Court Stops Northern Gold MinePublished by MAC on 2004-12-10
Court Stops Northern Gold Mine
By Katherine Stanley and Kim Beecheno, Tico Times Staff
December 10 2004
Costa Rica - The Constitutional Chamber of the Supreme Court (Sala IV) on Wednesday announced it has annulled a mining concession in Las Crucitas, a town the Northern Zone near the Nicaraguan border, eliciting relief from environmentalists and opponents to the controversial gold mine.
In 2001, then-President Miguel Ángel Rodríguez and the Ministry of the Environment and Energy (MINAE) granted a concession to the mining company Industrias Infinito S.A., the Costa Rican subsidiary of the Canadian firm Vannessa Ventures.
According to the Sala IV ruling, the concession violates Article 50 of the Constitution, which guarantees every person's right to a healthy and ecologically balanced environment.
"We're astonished and perplexed by this ruling, given that the Sala IV previously rejected the same appeal," Industrias Infinito General Manager Jesús Carvajal told The Tico Times yesterday. "We don't know the reasons behind the ruling."
Carvajal said it is too early to tell if his company, which he said has invested $35 million in the project to date, would pursue further legal action. "While our company is the party affected by the ruling, the appeal was actually filed against MINAE, not us," he said.
"We hope the ministry will ask the Sala IV to review the decision," he added.
THE ruling was prompted by a case filed in April 2002 by Carlos and Diana Murillo, members of the Front of Opposition to Northern-Zone Mining.
Concession contracts for both Industrias Infinito and Río Minerales S.A., a company set to begin another controversial gold mine in Miramar , in the hills above the Pacific port town of Puntarenas , were both awarded before President Abel Pacheco signed a moratorium on open-pit mining in June 2002, just after he took office (TT, June 7, 2002 ).
Although opponents of the mining projects argued the concessions should be revoked, the Sala IV sided with In-dustrias Infinito in a 2002 ruling, upholding the concession because it was approved before the moratorium (TT, Oct. 25, 2002 ).
An article in the San José daily La Prensa Libre earlier this year, picked up by Nicaraguan journalists, caused panic in this neighboring country over the potential environmental impact of the proposed mine, as it would sit five kilometers south of the San Juan River, part of which forms the border between Costa Rica and Nicaragua (TT, Sept. 3).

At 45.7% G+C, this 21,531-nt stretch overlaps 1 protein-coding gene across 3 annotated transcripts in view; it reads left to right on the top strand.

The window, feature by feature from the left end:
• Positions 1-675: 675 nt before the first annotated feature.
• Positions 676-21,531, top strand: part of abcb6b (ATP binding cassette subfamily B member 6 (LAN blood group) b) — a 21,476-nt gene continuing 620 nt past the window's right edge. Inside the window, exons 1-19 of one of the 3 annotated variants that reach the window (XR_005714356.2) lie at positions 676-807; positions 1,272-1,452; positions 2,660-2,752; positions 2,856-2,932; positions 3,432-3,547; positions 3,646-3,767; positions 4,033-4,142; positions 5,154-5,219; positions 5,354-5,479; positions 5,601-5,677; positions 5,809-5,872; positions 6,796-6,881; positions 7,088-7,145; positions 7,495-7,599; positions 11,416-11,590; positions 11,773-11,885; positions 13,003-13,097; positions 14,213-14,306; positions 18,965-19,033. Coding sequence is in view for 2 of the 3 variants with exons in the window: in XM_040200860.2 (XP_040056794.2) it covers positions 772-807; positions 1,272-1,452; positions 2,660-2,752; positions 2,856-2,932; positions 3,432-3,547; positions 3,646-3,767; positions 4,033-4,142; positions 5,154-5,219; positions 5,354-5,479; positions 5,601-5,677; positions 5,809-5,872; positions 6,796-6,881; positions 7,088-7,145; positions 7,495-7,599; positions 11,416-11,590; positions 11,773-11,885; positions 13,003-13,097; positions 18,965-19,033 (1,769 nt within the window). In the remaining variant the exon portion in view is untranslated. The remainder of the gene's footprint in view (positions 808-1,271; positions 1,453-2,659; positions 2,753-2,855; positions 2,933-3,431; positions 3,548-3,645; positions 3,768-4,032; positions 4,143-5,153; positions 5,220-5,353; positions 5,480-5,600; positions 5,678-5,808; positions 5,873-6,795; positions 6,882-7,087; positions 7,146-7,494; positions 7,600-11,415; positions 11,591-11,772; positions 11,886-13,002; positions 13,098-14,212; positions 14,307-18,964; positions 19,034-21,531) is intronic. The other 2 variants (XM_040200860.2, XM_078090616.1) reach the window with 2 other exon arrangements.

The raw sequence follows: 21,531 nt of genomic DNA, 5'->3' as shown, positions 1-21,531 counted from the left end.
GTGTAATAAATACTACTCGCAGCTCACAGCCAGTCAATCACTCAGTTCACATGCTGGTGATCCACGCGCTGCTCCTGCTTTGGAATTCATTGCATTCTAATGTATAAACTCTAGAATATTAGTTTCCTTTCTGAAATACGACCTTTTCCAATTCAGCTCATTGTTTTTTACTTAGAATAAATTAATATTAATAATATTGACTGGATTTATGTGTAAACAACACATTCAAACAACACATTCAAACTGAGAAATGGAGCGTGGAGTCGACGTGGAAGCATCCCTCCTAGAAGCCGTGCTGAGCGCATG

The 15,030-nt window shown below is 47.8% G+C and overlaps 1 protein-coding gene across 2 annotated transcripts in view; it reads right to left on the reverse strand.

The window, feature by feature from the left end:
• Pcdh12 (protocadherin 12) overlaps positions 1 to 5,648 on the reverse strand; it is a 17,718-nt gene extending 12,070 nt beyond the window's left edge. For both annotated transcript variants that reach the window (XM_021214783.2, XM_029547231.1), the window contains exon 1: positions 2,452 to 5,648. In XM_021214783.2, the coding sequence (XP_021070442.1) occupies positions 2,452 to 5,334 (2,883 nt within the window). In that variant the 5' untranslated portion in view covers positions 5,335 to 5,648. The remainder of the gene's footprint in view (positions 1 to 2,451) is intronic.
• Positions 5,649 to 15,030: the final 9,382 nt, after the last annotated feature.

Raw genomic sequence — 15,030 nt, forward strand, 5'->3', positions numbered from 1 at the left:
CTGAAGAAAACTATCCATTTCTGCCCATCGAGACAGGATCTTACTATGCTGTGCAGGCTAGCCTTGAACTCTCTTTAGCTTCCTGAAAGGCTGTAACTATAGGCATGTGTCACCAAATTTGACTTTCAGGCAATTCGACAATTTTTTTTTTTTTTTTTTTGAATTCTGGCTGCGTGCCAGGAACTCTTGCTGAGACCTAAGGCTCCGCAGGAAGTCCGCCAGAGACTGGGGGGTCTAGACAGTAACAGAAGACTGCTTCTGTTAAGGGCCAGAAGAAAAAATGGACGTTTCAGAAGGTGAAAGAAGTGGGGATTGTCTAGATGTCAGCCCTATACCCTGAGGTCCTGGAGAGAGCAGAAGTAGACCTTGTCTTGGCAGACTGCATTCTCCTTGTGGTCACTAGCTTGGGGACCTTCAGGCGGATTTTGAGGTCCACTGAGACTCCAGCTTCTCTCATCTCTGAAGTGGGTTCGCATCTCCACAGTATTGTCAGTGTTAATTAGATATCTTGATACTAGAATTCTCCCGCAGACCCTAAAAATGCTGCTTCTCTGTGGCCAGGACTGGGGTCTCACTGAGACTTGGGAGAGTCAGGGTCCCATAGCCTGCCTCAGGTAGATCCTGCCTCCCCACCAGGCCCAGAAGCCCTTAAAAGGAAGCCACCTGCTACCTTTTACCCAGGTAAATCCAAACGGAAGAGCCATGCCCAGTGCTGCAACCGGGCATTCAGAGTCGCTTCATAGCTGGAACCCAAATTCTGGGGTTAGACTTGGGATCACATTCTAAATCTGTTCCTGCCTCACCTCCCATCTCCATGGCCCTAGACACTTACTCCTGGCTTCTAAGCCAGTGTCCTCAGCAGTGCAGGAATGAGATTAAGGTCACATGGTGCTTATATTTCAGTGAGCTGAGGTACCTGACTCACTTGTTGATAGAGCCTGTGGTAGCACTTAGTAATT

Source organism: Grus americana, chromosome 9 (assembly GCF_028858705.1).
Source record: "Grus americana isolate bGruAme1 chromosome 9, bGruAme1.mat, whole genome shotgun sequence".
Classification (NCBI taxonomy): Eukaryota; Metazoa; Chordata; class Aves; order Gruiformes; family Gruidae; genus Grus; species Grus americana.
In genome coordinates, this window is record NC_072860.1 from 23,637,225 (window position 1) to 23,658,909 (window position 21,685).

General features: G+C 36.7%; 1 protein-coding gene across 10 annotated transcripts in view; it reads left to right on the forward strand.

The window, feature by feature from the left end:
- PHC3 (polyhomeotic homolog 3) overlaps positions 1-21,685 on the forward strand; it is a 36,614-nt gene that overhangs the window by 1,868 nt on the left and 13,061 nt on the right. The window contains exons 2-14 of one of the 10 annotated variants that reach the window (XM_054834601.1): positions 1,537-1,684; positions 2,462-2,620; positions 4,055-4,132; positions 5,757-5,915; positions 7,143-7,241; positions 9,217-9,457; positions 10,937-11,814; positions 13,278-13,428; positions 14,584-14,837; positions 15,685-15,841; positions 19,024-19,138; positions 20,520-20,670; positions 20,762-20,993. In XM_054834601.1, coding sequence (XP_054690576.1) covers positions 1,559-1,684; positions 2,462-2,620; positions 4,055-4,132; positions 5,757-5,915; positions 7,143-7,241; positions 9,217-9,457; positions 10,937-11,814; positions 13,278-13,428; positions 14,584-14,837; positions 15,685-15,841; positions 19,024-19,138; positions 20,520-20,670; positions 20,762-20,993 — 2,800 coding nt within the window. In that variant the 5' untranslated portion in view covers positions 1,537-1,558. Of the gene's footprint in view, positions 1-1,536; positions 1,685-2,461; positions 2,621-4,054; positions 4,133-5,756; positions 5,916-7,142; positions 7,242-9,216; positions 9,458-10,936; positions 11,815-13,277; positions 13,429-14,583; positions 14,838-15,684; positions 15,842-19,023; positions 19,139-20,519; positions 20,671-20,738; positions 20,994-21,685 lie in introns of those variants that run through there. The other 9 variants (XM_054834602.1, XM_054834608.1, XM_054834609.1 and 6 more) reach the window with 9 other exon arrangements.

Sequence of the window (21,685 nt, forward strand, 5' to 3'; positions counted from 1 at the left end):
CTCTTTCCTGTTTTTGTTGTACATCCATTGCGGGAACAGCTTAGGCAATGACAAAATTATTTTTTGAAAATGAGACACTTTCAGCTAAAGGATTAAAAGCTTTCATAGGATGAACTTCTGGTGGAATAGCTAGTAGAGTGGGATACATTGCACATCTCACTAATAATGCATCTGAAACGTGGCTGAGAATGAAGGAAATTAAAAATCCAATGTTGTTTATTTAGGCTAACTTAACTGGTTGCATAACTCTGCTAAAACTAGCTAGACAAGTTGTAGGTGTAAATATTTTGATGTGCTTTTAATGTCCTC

Officials in Nicaragua created a commission to study the controversial project after Nicaraguan environmentalists warned that the mine could have a possibly devastating effect on the San Juan River , used for fishing by hundreds of Nicaraguan southern-zone residents.
Nicaragua 's environmental lawyer, Lisandro D'Leon, warned that if it was determined the mining project would cause irreparable harm to Nicaragua 's environment, the Nicaraguan Foreign Ministry would employ various international treaties and conventions to halt it.
The Technical Secretariat of the Environment Ministry (SETENA) had rejected the environmental-impact study presented by Industrias Infinito in 2003, but the Sala IV ordered SETENA to re-evaluate the project because of a series of procedural oversights.
After a public hearing on the gold mine in July of this year (TT, July 23) SETENA said it was still reviewing information gathered and had not reached a decision on the environmental-impact study of the project when the Sala IV made its ruling this week.
One of the primary concerns of environmentalists and residents is the fact the company would use cyanide to extract gold from the ore at the site. Earlier this year, Carvajal said the company would be using tanks for this process to prevent the cyanide from making contact with the environment. Later it would be destroyed in a process called Inco-SO2/Air, where the cyanide is broken down into 28 elements. The mining company hoped to extract more than 650,000 ounces of gold during the next eight years in operation, according to Carvajal.
A statement from Industrias Infinito yesterday said the company had complied with all legal procedures to operate in Costa Rica .
"The only possible explanation is that this is an error or misinterpretation of the actual state of the concession, which was awarded under the rules and regulations of 2001," the statement said.